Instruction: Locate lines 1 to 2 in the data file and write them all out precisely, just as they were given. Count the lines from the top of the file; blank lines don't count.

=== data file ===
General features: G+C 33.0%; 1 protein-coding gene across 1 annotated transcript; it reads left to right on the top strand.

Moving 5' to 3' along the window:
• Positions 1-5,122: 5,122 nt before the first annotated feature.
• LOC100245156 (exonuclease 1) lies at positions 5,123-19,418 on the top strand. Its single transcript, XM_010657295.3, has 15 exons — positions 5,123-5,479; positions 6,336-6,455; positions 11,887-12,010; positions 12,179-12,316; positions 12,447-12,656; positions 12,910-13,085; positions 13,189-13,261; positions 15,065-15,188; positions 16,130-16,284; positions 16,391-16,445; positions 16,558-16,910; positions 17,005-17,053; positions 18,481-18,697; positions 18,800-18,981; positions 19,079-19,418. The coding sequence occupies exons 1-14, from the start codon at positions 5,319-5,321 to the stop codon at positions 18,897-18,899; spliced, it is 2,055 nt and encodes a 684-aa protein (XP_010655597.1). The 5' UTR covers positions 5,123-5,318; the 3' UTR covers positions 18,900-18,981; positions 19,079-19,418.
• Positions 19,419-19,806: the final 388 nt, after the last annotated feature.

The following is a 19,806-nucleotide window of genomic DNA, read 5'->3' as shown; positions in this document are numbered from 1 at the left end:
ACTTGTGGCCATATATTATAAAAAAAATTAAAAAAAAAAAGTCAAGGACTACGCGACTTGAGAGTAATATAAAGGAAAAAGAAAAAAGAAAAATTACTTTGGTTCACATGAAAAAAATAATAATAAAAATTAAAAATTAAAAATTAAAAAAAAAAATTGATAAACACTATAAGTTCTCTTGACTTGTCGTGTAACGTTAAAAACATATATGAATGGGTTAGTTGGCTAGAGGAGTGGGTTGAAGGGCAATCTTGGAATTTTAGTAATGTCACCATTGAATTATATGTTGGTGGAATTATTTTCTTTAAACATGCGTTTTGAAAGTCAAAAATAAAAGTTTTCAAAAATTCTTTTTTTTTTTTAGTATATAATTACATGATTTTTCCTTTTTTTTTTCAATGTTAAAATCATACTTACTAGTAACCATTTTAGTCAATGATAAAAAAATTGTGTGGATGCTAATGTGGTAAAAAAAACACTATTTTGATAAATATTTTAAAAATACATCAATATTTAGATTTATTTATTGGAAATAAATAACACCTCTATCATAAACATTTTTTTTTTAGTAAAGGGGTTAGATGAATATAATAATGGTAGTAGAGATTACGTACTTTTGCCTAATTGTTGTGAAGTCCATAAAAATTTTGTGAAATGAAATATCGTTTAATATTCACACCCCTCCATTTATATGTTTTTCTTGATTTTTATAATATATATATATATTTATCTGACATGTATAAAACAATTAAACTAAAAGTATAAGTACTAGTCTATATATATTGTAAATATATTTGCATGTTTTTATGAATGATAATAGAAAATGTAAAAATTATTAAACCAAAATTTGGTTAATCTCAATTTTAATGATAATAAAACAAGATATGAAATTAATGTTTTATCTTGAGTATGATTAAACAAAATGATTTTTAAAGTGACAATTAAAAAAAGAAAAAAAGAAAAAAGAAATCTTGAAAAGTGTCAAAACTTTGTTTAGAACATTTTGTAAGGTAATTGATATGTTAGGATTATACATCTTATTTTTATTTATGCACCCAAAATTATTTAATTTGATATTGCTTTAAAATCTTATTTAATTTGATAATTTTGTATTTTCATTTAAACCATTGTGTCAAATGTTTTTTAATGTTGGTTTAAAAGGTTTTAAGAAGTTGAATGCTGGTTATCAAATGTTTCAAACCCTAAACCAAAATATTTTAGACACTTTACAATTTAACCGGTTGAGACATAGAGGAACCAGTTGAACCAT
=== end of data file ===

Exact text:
General features: G+C 33.0%; 1 protein-coding gene across 1 annotated transcript; it reads left to right on the top strand.

Moving 5' to 3' along the window: